Fly Makers Waxes are made especially for the North Country Fly Tying Tradition with uses for all aspects of fly craft.
Fly Makers Wax, also known as Cobblers Wax, has long been important to the fly tyer. These waxes aid the tyer in many ways from helping dubbing to adhere to preserving and water proofing the silk threads. The different waxes have different properties as described below. To apply keep a small pea size ball of wax close to hand. Warm the wax ball by rolling in your fingers momentarily. Now utilizing finger pressure draw the desired length of thread across the wax to apply a coating of wax to the thread.
Size of the wax piece is about 2,5 x 2,5 x 1,5 cm.
There are five different formulas of Fly Makers Wax:
- 621 Formula: The least tacky and hardest of the traditional waxes. Commonly called "summer wax" and could be kept in ones shirt pocket to tie streamside.
- 721 Formula: Medium tack, medium hard wax. This is probably the workhorse of the traditional recipes.
- 722 Formula: Soft high tack wax, also called winter wax. This formula was commonly used during cold seasons as it was the easiest to soften.
- Custom L Harrington White: White Wax as described by L. Harrington Keene in the third edition of "Fly Fishing and Fly Tying" published 1898. This wax was the preferred and recommended wax of James Leisenring and Vernon Hidy for use when creating the bodies of Wet Flies and Flymphs as per their book " The Art of Tying the Wet Fly & Fishing the Flymph" published in 1971. White wax is much less likely to darken or alter the color of lightly colored tying silk or body materials as more traditional cobblers wax does. This white wax mixture softens readily in the hand for use and is also only moderately tacky. Keep a small amount of wax, roughly the size of a pea, at the tying station for use. The remainder should be stored sealed in the freezer. Stored this way will prolong the life of the unused portion of the wax.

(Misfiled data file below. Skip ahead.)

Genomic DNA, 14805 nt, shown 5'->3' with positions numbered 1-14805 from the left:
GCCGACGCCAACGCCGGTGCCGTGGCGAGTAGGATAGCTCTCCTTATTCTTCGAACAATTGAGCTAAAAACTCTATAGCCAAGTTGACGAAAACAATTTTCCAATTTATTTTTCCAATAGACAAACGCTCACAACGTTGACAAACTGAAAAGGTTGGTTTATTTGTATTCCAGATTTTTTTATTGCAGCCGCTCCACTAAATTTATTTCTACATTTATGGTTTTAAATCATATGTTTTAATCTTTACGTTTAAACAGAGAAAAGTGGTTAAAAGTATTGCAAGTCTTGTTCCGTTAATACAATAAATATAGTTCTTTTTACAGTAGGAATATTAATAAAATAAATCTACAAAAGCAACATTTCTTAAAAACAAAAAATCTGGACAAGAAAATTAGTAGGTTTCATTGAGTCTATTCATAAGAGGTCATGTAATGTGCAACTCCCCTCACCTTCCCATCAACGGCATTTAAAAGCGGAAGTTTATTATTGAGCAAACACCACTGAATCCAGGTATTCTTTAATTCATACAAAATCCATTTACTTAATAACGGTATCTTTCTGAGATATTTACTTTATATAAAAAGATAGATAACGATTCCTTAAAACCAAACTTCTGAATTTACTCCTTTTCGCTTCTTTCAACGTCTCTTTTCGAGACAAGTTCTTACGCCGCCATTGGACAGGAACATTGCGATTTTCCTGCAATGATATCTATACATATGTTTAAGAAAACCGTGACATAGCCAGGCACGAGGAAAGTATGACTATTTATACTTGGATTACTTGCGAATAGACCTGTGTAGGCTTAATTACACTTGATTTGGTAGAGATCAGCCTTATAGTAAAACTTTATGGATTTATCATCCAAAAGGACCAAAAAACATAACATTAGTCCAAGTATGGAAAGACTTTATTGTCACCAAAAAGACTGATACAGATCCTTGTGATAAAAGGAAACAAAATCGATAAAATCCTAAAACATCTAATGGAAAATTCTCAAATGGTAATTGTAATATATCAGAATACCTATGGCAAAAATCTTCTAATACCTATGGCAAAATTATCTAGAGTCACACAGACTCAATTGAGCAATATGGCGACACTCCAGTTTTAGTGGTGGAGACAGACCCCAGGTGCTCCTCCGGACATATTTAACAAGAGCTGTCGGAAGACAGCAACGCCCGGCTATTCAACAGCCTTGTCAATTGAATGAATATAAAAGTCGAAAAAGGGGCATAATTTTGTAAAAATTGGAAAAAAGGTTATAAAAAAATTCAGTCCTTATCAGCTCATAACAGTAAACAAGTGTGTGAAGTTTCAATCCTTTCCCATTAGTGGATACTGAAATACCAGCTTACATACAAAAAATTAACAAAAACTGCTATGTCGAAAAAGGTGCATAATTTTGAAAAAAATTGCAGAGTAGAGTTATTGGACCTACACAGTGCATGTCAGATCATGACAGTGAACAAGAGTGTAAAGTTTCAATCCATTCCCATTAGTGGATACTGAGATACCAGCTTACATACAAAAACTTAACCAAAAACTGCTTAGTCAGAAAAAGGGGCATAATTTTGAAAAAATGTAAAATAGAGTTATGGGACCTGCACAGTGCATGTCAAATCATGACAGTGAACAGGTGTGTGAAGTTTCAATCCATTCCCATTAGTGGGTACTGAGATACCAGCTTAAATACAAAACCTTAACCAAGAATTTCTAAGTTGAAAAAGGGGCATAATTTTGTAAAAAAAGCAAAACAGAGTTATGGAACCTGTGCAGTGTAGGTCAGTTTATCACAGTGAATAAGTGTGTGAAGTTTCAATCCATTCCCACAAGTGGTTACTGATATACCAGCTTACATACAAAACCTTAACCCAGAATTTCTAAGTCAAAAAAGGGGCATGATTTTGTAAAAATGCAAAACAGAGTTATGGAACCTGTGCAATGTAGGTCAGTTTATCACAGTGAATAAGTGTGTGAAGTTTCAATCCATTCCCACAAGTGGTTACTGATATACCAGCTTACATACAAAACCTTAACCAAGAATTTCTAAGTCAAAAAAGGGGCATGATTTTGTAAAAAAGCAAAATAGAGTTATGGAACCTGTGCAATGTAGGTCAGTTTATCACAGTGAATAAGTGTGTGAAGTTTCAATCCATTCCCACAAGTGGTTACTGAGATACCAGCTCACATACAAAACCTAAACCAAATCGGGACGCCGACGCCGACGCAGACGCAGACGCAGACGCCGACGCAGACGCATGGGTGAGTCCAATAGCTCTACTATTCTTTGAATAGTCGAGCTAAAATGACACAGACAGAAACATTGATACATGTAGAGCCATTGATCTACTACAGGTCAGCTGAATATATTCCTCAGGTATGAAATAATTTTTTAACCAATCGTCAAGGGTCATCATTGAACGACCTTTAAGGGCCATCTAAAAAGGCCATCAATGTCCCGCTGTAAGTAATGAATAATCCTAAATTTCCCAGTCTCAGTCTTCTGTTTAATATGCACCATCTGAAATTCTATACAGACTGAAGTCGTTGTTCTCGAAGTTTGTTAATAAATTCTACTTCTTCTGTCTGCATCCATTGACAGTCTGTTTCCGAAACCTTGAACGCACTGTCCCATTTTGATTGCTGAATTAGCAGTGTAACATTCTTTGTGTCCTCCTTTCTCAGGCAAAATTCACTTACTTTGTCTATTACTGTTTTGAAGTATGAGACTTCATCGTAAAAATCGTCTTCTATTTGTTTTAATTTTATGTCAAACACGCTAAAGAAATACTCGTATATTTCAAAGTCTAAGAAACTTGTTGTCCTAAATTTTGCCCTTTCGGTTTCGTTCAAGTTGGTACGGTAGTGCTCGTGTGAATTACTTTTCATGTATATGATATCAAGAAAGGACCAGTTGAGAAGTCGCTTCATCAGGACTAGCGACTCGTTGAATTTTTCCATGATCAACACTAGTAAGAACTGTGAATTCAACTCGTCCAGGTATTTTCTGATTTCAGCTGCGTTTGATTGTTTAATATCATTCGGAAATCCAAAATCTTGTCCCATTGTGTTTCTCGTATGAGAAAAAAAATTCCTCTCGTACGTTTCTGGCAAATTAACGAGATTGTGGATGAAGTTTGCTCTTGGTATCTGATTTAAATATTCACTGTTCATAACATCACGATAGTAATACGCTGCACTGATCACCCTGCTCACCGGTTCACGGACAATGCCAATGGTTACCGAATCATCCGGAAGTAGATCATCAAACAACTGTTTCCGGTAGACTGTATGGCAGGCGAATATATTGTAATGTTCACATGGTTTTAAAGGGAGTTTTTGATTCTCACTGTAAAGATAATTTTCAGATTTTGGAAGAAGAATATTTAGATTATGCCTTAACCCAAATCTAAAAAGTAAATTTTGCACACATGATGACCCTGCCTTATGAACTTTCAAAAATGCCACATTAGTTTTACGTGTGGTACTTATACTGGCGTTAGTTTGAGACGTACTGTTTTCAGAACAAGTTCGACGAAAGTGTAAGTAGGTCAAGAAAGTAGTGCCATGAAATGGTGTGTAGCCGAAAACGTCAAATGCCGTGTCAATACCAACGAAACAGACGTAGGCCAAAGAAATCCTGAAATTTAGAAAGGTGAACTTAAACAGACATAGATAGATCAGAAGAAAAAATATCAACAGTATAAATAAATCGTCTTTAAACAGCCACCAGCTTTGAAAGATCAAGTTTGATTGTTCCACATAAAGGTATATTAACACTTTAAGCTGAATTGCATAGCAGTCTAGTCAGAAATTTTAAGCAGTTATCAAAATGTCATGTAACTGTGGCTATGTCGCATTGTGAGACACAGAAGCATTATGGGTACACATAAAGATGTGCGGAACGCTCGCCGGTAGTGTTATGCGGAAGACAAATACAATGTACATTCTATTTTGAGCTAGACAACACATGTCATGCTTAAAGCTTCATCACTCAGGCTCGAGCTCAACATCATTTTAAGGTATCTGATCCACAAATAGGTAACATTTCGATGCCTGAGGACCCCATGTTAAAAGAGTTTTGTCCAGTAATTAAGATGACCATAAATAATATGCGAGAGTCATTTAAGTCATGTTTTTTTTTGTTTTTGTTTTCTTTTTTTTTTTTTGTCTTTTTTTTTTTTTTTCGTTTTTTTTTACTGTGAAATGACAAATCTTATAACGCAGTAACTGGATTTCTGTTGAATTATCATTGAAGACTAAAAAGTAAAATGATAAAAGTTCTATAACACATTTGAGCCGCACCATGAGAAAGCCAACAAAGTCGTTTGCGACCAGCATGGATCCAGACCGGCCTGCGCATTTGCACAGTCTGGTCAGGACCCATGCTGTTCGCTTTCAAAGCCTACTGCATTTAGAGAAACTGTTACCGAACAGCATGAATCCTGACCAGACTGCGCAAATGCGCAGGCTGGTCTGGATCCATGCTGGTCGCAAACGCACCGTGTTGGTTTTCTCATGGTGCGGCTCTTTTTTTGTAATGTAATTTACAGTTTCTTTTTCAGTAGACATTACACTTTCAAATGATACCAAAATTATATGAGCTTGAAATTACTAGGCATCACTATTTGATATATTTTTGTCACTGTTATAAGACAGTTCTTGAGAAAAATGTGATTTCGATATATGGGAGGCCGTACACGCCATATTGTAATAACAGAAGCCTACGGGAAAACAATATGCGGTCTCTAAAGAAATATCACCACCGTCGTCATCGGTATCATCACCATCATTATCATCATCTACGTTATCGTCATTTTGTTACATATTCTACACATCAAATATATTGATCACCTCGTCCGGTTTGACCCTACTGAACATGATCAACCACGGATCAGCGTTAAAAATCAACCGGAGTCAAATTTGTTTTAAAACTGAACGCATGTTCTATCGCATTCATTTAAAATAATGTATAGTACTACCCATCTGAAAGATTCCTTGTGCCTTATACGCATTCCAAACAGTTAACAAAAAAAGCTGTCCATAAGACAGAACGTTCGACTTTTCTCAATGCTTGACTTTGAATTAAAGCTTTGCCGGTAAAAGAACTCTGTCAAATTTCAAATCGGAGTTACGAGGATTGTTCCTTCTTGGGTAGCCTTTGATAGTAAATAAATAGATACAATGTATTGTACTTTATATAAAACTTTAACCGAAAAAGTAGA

- Black Cobblers: Traditionally used to alter thread color, such as in the Greenwell's series of flies.